While the design itself probably isn't "secret", the guy that did the layout/routing would probably be bound by NDA not to distribute it (or use it for commercial gain yada yada).jbeale wrote:Are PCB layouts for consumer products considered secret? If this PCB is covered by an NDA, I'd like to point out that anyone with an x-ray machine (or sandpaper and patience) can find out where all the traces are, on every layer.
On the other hand the moon is made of cheese, but it's not worth going there to harvest it.jbeale wrote:Are PCB layouts for consumer products considered secret? If this PCB is covered by an NDA, I'd like to point out that anyone with an x-ray machine (or sandpaper and patience) can find out where all the traces are, on every layer.
I can't release details but I can give you a simple answer: DON'T!sharix wrote:How much of the board can be cut off? I'm pretty sure about the green areas, yellow needs confirming.
There are two large golden pads on the sides of the ribbon connector which can probably be cut to a smaller size, and at the right end there are two small holes which I don't know if they have any purpose.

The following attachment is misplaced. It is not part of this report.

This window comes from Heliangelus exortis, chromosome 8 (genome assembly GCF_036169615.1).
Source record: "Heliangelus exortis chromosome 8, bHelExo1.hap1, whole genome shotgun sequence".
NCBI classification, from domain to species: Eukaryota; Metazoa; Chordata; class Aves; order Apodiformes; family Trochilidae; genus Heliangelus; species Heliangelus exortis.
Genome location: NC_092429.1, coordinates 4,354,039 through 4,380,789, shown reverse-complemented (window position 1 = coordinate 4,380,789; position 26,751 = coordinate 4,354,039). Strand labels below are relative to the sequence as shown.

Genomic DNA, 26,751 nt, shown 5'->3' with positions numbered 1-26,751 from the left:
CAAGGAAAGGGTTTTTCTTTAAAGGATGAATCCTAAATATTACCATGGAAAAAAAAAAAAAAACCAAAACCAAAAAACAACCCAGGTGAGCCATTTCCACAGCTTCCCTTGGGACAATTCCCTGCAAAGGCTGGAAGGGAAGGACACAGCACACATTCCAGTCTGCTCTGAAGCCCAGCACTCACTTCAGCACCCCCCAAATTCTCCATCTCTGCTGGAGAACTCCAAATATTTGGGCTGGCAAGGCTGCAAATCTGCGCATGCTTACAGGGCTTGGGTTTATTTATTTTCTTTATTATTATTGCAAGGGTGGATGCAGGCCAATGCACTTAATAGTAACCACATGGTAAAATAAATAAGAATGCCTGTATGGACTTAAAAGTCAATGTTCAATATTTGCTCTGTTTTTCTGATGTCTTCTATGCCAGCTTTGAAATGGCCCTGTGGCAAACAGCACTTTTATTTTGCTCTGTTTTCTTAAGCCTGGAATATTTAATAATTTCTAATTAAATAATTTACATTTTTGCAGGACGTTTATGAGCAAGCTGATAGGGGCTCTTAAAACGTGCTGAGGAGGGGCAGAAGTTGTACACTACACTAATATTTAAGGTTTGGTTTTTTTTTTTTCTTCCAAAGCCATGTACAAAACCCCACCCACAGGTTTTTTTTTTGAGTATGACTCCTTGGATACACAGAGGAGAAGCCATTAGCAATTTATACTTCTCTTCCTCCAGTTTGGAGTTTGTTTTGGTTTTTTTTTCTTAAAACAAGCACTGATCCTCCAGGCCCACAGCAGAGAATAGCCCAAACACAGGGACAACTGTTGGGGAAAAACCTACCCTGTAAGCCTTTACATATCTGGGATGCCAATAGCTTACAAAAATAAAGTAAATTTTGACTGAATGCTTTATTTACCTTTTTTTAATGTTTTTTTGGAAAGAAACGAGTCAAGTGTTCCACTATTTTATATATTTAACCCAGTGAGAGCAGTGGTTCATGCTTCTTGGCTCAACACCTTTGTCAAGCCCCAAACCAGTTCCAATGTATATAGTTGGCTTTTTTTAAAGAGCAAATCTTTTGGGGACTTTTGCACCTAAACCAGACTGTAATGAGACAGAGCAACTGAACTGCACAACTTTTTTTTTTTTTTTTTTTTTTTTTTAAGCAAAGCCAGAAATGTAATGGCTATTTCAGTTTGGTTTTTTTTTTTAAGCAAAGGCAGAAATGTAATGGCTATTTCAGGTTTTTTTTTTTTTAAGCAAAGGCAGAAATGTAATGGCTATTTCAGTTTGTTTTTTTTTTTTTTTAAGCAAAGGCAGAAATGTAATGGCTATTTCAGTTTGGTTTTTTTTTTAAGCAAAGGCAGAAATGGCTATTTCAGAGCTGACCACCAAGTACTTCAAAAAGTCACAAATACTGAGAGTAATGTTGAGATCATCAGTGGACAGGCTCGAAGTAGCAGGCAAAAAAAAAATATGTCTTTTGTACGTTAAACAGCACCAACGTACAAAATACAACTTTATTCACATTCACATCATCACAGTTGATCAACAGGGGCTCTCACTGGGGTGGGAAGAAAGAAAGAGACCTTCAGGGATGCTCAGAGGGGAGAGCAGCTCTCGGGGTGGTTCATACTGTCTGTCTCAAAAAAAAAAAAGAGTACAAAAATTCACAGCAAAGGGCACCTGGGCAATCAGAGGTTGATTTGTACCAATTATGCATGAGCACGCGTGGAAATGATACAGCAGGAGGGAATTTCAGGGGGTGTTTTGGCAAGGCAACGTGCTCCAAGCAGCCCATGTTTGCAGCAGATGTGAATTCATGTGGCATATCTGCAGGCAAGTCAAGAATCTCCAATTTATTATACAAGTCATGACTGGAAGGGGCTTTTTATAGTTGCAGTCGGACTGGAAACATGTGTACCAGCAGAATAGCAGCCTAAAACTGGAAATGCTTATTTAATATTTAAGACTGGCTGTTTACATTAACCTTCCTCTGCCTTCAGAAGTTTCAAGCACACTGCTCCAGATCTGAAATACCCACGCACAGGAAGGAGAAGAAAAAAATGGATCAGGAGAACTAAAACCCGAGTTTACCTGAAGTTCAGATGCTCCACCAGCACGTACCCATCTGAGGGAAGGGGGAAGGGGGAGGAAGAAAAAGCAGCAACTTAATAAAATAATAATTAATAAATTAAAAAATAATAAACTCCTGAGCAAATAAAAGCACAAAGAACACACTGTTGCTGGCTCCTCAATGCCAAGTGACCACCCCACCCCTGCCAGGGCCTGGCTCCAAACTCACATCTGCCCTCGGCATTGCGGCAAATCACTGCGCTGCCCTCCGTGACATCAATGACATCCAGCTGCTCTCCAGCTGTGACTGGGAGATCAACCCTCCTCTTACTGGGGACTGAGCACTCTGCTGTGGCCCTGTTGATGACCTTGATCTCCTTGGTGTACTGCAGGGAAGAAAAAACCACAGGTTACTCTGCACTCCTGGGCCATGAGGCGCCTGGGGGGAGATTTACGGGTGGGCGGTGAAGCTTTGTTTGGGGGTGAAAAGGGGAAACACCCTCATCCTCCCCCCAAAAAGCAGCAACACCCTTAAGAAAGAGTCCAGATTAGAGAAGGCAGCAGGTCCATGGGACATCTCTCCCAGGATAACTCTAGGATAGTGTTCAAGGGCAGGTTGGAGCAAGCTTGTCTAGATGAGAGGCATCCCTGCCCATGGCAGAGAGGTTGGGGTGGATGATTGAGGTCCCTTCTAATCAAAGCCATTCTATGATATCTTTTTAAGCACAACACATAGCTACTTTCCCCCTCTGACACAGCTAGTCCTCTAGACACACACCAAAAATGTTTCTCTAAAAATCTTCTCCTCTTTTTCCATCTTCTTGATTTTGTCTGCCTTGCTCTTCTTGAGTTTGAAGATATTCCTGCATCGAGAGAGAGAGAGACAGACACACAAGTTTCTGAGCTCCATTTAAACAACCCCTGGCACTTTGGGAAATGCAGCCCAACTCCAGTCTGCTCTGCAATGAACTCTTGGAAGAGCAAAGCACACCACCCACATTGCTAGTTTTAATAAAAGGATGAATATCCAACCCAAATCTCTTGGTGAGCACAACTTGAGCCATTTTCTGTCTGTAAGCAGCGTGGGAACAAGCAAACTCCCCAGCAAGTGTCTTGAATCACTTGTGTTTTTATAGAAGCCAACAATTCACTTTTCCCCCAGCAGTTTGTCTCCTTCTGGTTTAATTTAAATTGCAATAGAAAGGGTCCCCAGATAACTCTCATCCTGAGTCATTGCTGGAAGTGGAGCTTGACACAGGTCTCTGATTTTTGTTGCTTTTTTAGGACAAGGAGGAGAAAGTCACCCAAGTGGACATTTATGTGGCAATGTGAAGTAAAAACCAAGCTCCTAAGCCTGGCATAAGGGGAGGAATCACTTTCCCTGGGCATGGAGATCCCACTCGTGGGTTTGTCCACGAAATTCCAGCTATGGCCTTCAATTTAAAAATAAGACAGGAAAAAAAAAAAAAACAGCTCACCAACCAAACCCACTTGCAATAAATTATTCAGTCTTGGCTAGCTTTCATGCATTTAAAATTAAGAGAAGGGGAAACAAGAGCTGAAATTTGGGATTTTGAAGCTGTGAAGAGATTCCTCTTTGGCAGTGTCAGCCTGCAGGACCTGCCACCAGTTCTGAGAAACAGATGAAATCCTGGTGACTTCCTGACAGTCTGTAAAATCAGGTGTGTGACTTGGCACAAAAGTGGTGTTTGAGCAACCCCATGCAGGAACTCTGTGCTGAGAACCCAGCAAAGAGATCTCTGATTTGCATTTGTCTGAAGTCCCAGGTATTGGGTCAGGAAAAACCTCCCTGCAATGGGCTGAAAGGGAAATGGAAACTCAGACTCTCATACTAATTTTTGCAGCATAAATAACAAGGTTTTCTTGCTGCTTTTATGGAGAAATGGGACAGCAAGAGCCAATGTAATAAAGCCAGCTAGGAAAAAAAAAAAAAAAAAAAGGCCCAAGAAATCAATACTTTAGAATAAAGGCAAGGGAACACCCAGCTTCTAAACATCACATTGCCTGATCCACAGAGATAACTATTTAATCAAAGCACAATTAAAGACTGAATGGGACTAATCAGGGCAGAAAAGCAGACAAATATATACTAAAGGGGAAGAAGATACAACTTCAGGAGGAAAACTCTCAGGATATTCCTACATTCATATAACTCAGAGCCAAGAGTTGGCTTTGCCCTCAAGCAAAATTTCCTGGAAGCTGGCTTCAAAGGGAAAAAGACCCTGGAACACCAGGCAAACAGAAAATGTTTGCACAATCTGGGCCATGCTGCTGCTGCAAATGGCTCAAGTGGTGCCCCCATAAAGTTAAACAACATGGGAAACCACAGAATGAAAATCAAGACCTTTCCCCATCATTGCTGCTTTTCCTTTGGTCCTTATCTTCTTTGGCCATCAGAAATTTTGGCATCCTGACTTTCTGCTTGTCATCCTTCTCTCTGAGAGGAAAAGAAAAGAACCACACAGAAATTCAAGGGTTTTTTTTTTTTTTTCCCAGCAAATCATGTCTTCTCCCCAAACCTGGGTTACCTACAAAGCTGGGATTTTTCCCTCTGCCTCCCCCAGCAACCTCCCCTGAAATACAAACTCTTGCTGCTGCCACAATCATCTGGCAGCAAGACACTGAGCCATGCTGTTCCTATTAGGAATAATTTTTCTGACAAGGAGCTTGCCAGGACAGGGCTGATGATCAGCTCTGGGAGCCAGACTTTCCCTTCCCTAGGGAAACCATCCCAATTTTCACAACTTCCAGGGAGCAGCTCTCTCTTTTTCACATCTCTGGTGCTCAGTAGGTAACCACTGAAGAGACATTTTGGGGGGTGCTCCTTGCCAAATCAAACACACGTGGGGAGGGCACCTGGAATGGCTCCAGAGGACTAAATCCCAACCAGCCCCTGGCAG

I suspect the PCB designer didn't say a word. Just quietly fell off his chair and spluttered a bit when Gert asked the questionI can ask the PCB designer if that is the case as I am seeing him this evening but he
is likely to be bound by an NDA.
My kid has a reusable drinking straw, fairly heavy-duty which looks about the right size. I think any plastic tubing of the right size could work fine, just cut to the length you want.sinuz wrote:What kind of spacer could i use to mount the camera board to something? M2 standoffs seem te be very rare.
I can imagine a fixture with pogo-pins can test a whole set of panelized boards at once, without a need to manually attach a cable to each one (although mine did come with the cable already inserted). In case you haven't seen a camera board yet: Better quality image: https://picasaweb.google.com/lh/photo/6 ... directlinkGert van Loo wrote:The extra 4 mm are caused by test pads at the bottom of the board.
This allows testing of the board without having to use a cable.
Maybe you haven’t noticed, but the camera housing itself is stuck to the board with a patch of adhesive and comes off fairly easily. Nothing you’d want to align an optical axis with.RaspISteve wrote:Guys,
I know its a bit late now but from the drawing it would appear that the lens axis is just off line from the adjacent mounting holes. It would make lining this thing up with any supplemental lens system a whole lot easier had these holes been moved a bit or perhaps elongated.
My point? once spent far too long trying to line up subsystems where the important bits didn't line up with anything else.
If chewing gum, bluetak or duct tape is the preferred method of fixing then I can see my issue fails.
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